Lebanon’s Election Offers Lessons for Now and the Future

As the minister of interior announced the results of Lebanon’s May 15 legislative elections, speculation began about whether or not the configuration of the new parliament foretold a brighter future for the tormented country. While some of the results indicate positive breakthroughs and progress, there are several nuances indicating that much greater change is still needed to put the country on a steady path to recovery.
At least 80 percent of parliamentary seats were won by the same traditional corrupt parties or figures that have formed the political system for decades. This figure may be stunning to some, given that these are the parties and figures directly responsible, certainly to varying degrees, for Lebanon’s current predicament.
However, a closer look at the results of the 2022 elections reveals that the commitment of hundreds of thousands of voters and the relentless efforts of Lebanon’s diaspora groups actually led to some important breakthroughs in a context of restrained electoral competition. Although these breakthroughs would not have been possible without the convergence of other contextual factors (such as the nature of the electoral law, maneuvers in some districts by traditional parties and withdrawals of some candidates), they do indeed constitute a basis for hope, point to some immediate political gains and most importantly call for a larger mobilization in favor of change in the upcoming 2026 elections.
Without consideration of the results, it is obvious that several flaws of the electoral process continue to allow or encourage fraud and undermine the legitimacy of future popular consultations.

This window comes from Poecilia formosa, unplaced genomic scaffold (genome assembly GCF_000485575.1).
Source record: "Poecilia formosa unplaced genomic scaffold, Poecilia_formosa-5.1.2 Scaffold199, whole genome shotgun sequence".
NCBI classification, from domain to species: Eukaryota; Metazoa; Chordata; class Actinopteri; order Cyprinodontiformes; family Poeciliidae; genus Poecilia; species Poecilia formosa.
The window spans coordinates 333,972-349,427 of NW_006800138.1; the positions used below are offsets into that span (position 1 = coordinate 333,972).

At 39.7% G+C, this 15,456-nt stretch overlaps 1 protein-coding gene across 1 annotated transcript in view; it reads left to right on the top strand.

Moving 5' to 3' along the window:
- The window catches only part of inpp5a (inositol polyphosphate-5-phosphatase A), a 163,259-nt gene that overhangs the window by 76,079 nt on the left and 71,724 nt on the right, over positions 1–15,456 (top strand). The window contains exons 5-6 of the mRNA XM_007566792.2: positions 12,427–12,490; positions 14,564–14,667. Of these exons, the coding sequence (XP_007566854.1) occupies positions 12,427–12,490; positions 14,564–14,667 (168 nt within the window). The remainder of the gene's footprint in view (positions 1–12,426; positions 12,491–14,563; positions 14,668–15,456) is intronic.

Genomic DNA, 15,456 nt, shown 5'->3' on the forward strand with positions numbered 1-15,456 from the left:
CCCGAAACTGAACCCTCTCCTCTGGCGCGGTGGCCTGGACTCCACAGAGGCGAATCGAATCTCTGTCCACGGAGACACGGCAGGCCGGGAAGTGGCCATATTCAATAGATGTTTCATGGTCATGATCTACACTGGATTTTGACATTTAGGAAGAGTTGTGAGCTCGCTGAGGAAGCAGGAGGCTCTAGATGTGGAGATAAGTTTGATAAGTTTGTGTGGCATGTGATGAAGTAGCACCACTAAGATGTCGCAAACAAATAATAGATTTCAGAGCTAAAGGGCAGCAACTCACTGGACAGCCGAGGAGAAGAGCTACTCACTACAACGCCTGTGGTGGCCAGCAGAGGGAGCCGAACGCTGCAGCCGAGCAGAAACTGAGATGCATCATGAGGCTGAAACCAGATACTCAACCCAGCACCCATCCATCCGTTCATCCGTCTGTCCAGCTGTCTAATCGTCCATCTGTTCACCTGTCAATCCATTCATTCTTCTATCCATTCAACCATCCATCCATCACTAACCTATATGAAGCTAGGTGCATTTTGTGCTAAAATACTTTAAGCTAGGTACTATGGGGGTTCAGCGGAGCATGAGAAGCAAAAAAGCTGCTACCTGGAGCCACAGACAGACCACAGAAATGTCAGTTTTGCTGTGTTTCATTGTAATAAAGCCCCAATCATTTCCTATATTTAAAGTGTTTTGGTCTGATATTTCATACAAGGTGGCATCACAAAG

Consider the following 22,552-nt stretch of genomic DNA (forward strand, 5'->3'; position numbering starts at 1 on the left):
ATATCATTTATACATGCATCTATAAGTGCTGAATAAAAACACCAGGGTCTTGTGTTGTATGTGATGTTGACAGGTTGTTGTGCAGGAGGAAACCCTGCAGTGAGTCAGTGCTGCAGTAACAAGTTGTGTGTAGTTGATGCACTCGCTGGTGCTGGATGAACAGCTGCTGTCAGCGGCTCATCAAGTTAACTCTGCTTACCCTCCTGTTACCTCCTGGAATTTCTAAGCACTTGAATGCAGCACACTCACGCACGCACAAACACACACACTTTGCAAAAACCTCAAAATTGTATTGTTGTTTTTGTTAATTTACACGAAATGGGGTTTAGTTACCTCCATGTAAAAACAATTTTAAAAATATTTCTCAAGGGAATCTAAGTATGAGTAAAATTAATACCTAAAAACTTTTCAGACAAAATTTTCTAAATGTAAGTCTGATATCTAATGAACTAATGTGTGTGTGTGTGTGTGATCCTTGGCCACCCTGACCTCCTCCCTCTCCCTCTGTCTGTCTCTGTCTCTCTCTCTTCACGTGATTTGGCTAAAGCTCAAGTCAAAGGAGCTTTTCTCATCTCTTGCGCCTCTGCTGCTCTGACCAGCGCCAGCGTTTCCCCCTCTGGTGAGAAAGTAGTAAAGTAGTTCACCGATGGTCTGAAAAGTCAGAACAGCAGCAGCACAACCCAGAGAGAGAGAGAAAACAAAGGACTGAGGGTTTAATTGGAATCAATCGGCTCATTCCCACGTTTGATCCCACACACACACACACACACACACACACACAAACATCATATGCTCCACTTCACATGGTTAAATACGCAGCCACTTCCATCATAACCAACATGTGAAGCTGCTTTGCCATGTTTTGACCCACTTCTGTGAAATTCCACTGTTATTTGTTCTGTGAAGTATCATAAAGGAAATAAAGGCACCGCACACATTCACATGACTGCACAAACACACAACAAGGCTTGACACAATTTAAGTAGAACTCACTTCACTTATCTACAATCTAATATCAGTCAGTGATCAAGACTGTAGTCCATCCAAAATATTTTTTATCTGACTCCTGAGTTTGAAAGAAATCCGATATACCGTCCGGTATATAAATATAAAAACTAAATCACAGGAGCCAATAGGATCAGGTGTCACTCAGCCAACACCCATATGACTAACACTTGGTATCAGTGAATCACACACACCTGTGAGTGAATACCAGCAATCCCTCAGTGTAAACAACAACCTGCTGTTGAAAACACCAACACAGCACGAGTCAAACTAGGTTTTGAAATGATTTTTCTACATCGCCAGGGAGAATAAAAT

Outrageous and uncontrolled electoral spending, the persistent buying of votes, iniquitous paid-for media appearances, an electoral management body (EMB) entirely subdued by the ministry of interior, lacking funding, a restrictive voting procedure that requires traveling to one’s hometown to vote, intimidation (at gun point in some cases), impunity and co-optation (or inaction) of the judiciary as well as other violations, all need to be addressed as soon as possible, not a few weeks before the 2026 elections.
The starting point for an overdue and much needed electoral reform would be the establishment of a robust independent EMB and the adoption of voting mega centers.
While the final reports of the main Electoral Observation Missions (including the European Union, LADE) have not yet been published, it is expected that the final verdict, as foreshadowed by the statement of the international support group for Lebanon, will consider that the multiple infractions and irregularities do not substantially challenge the outcome of the election.
As in 2018, the international community will endorse the outcome of a deceitful consultation, call for reforms but will not use any of its leverage tools to push for these reforms.


Leave a Reply

Your email address will not be published. Required fields are marked *